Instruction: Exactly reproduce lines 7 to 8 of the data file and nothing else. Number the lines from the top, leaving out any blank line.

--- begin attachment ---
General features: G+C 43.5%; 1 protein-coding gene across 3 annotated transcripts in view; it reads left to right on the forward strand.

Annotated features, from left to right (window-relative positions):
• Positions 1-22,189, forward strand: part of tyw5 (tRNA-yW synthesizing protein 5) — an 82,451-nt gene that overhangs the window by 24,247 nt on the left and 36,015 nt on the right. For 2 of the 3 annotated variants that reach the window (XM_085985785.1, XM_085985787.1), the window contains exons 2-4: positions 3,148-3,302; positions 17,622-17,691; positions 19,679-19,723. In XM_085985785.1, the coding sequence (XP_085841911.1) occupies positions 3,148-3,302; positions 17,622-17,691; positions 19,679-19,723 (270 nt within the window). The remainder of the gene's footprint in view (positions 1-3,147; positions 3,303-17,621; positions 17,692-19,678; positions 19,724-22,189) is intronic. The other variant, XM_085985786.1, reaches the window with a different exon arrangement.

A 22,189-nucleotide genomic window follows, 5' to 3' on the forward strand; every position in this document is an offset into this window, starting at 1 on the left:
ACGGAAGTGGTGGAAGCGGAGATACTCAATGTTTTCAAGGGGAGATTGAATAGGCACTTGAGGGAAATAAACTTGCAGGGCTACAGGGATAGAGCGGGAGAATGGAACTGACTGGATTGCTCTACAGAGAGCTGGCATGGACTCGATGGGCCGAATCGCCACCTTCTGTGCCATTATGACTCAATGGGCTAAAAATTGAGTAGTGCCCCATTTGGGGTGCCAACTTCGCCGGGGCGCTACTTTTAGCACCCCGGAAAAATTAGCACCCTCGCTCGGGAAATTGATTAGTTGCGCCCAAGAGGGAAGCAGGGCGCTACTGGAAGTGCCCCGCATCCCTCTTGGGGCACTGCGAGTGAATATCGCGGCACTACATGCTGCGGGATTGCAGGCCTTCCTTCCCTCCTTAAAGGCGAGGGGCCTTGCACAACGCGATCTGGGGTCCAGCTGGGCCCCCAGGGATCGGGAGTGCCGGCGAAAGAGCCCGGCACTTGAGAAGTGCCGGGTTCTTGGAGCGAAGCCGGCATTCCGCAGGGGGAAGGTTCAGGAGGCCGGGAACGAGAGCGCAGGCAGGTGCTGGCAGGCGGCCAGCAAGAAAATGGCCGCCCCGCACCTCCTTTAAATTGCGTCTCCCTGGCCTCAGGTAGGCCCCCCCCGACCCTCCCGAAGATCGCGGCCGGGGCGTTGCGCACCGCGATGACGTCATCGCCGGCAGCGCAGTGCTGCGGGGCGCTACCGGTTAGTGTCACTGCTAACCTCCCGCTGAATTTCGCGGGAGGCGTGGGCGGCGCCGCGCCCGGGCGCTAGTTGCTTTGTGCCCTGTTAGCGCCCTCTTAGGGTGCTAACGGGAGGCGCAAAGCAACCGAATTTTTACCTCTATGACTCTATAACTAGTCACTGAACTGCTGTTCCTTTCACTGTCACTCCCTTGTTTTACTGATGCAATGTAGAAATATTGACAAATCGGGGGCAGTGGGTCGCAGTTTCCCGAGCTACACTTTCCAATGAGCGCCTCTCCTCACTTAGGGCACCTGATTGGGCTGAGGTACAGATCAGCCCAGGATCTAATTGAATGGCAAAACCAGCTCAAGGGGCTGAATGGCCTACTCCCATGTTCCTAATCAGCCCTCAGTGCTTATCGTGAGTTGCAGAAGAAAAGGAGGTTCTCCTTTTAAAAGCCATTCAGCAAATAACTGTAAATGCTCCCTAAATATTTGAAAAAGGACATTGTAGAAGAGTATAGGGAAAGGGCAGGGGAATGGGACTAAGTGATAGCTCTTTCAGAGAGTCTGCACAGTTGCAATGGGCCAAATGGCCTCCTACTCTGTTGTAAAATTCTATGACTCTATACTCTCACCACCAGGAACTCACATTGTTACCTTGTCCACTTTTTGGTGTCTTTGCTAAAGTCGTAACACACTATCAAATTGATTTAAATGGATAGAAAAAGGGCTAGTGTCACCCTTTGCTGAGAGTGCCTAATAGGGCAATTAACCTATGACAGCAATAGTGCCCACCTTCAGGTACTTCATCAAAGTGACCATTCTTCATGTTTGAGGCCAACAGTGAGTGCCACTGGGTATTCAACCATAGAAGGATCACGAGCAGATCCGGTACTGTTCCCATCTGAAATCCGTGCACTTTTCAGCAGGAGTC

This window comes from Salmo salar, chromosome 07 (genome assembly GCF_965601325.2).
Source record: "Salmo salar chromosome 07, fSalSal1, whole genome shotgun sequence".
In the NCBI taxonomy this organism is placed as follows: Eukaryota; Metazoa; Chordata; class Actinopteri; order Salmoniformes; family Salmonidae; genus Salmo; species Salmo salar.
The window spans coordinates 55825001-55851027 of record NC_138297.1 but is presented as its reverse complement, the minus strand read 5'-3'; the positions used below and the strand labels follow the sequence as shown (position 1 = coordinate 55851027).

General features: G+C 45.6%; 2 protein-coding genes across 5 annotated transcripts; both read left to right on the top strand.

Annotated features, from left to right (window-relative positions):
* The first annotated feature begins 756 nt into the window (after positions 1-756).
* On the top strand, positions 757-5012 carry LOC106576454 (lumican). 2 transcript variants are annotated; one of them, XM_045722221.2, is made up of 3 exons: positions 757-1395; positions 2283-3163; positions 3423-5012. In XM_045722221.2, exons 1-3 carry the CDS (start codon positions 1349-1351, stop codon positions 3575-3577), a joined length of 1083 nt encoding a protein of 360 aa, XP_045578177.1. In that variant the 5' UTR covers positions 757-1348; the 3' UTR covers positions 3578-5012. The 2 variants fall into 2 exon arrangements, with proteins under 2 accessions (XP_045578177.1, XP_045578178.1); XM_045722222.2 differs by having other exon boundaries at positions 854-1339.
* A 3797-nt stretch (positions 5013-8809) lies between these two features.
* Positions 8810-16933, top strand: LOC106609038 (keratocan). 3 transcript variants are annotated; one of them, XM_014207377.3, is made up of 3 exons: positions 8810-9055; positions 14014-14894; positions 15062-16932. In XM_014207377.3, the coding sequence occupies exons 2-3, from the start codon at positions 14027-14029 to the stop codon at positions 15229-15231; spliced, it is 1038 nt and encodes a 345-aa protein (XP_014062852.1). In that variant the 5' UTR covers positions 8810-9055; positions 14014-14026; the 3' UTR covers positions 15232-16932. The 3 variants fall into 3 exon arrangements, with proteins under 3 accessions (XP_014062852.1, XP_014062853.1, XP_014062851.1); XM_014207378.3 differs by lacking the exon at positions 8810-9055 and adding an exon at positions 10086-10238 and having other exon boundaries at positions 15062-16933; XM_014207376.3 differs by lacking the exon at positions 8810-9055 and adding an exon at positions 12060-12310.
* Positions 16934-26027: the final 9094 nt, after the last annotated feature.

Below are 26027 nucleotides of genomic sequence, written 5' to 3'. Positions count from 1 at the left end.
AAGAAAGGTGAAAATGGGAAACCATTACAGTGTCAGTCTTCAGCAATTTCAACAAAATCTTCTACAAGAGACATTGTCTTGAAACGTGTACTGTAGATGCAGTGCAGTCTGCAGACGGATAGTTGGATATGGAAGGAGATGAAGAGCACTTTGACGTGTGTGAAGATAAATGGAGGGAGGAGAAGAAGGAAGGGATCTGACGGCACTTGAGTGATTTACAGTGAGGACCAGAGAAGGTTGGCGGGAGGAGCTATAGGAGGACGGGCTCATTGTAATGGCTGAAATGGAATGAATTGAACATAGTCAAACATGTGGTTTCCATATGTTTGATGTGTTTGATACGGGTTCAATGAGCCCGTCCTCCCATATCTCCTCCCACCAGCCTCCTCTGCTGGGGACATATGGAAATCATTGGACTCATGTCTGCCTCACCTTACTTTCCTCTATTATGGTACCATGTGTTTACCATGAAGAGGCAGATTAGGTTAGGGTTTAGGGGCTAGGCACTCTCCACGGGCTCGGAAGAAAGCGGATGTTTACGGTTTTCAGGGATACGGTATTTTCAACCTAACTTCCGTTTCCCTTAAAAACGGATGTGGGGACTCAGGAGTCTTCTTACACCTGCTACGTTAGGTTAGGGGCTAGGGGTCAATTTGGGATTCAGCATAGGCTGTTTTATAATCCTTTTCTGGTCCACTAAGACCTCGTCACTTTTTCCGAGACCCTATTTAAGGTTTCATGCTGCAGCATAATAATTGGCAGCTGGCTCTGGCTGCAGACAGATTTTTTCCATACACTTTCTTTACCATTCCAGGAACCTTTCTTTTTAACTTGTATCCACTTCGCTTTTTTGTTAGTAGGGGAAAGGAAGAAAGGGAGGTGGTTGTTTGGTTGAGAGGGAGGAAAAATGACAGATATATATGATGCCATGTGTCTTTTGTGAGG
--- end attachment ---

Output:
Source record: "Salmo salar chromosome 07, fSalSal1, whole genome shotgun sequence".
In the NCBI taxonomy this organism is placed as follows: Eukaryota; Metazoa; Chordata; class Actinopteri; order Salmoniformes; family Salmonidae; genus Salmo; species Salmo salar.